Some 59 million Americans performed freelance work in the past 12 months, representing 36% of the U.S. workforce—an increase of 2 million freelancers since 2019, according to a new study by Upwork.
This increase was fueled in part by an influx of younger, highly skilled professionals seeking flexible alternatives to traditional employment, the “Freelance Forward: 2020” study of the US independent workforce found.
Even amid the COVID-19 pandemic, freelancers contributed $1.2 trillion to the economy in annual earnings–up 22% since 2019, according to the study of more than 6,000 US workers over the age of 18.
SEE: How the gig economy is reshaping the IT enterprise (TechRepublic)
The key findings:
More professionals are freelancing full time: The share of independent professionals who earn a living freelancing full time has increased 8 percentage points to 36% since 2019.
Freelancing increases earning potential: Of those who quit their full-time job to freelance, 75% say they earn the same or more in pay than when they had a traditional employer.
Young adults are turning to freelancing for economic opportunity: Amid a tough job market for recent college graduates, half of the Gen Z workforce (ages 18-22) have freelanced in the past year, and of those, more than a third (36%) started since the onset of COVID-19.
Freelancers are increasingly highly skilled: 50% of freelancers provide skilled services such as computer programming, marketing, IT, and business consulting, up from 45% in 2019.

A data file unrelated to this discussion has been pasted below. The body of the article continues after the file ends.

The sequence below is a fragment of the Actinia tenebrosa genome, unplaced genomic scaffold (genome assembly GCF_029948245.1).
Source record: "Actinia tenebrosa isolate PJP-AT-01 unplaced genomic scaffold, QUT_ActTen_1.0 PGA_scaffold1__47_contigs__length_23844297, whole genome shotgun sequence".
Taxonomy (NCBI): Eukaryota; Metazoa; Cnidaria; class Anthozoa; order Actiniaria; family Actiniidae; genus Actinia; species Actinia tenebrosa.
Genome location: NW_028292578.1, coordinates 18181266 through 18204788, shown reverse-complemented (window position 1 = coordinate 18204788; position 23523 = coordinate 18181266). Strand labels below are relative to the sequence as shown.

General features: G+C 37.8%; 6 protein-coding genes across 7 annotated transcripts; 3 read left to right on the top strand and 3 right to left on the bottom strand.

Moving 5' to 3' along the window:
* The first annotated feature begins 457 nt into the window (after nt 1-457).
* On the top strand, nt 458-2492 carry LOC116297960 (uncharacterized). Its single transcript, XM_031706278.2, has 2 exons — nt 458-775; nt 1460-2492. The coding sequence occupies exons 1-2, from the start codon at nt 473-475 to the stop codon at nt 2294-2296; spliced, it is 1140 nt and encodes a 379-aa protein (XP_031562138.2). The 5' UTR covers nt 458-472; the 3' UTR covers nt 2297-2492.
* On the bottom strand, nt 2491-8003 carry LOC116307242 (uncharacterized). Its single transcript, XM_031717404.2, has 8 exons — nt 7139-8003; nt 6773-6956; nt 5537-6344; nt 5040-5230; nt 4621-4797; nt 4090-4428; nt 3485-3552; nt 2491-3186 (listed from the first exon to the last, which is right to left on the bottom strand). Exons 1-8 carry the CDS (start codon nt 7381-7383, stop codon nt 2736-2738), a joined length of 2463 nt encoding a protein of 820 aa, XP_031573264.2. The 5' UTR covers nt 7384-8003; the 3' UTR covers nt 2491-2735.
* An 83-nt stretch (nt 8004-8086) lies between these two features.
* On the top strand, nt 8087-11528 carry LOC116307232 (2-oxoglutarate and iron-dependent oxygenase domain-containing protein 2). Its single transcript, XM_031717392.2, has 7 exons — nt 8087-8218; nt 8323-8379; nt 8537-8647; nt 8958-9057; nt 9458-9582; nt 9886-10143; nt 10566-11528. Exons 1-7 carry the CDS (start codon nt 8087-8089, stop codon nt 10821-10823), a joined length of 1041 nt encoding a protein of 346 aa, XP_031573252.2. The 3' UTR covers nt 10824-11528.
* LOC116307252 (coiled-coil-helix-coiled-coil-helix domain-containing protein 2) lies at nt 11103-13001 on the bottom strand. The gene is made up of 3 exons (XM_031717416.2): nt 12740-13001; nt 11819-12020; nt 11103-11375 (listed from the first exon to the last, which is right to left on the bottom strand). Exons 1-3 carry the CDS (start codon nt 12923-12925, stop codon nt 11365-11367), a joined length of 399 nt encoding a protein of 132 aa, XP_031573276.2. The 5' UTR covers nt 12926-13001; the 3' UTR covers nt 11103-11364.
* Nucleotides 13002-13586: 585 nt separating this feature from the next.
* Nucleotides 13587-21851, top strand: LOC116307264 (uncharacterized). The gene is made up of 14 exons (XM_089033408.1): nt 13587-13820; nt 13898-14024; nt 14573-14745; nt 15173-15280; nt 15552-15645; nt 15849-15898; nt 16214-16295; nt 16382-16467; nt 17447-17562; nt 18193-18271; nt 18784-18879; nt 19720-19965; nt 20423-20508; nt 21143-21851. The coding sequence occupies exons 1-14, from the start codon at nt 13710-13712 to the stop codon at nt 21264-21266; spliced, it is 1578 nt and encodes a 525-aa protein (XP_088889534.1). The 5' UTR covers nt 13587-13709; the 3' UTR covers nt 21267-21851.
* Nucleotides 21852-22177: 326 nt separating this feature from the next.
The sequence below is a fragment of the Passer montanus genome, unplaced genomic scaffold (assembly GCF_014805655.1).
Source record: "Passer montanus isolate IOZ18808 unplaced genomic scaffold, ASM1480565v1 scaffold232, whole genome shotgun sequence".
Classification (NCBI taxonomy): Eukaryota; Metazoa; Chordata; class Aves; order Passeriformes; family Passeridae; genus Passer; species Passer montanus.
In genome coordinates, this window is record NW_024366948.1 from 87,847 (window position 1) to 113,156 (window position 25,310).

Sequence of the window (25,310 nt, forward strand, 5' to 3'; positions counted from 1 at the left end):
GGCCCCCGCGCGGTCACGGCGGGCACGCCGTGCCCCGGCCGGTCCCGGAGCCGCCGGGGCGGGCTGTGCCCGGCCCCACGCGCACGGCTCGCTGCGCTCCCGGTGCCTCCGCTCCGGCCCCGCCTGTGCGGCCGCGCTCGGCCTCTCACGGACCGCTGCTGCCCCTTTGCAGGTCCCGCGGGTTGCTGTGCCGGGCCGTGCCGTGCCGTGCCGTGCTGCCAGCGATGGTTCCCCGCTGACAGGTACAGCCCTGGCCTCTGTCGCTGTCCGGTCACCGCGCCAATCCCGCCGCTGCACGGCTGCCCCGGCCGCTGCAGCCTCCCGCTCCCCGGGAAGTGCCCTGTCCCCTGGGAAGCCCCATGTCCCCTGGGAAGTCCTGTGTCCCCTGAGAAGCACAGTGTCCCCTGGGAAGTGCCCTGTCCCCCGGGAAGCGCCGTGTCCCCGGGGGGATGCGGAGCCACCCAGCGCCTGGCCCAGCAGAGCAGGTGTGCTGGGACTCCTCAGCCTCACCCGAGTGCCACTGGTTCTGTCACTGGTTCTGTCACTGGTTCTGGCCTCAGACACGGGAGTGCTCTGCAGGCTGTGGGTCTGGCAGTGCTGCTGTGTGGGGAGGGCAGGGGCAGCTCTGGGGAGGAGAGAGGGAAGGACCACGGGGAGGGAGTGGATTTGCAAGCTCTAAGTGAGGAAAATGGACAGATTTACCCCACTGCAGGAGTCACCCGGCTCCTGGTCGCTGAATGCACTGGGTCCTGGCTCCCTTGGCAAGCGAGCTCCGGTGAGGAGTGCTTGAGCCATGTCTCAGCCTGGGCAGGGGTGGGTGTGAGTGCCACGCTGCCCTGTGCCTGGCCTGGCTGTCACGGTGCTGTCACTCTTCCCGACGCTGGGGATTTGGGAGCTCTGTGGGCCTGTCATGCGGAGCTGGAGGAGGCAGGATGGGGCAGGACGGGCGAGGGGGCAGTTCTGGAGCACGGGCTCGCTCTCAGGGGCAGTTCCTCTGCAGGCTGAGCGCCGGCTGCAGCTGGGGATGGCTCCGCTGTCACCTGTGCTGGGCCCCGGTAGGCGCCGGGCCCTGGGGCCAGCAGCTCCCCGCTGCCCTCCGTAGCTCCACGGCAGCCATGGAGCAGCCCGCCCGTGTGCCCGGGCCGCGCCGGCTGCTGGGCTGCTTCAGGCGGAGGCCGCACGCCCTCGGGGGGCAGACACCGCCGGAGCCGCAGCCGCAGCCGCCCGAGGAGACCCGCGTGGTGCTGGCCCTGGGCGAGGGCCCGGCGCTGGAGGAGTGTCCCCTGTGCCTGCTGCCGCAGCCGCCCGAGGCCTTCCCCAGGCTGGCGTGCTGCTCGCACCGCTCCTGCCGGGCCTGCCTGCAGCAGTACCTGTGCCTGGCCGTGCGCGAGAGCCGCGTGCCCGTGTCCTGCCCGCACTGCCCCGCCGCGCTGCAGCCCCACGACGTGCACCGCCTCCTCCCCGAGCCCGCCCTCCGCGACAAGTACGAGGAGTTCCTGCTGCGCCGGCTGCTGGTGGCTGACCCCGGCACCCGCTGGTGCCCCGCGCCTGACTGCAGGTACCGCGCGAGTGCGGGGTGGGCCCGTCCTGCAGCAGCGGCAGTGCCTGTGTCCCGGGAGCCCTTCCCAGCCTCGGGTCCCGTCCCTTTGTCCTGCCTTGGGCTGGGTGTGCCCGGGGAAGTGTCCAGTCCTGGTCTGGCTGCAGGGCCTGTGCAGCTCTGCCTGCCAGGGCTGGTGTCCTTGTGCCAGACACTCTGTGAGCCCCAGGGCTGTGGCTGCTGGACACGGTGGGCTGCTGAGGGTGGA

Professionals are likely to consider freelance work in the future: 58% of non-freelancers who are new to remote work due to the pandemic are now considering freelancing in the future.
“It’s no surprise that freelancing is on the rise, especially now that we have fully disentangled ‘where’ we work from ‘what’ we work on,” said Hayden Brown, president and CEO of Upwork, in a statement. “The data shows that independent professionals are benefiting from income diversification, schedule flexibility, and increased productivity.”
On the employer side, companies are finding that these professionals can quickly inject new skills and capabilities into an organization and strategically flex capacity up and down along with changes in demand and workloads, Brown said.
“We expect this trend to continue as companies increasingly rely on freelancers as essential contributors to their own operations,” she said.
Many professionals entered the freelance workforce for the first time to adapt to the changes and uncertainty of COVID-19, said Adam Ozimek, chief economist at Upwork.
“At the same time, the shift towards greater workforce flexibility coupled with the necessity to maintain continuity brought new demand for independent professionals from businesses,” said Ozimek, in a statement. “The changing dynamics to the workforce that have occurred during the crisis demonstrate the value that freelancing provides to both businesses and workers.”
Freelancing increases opportunities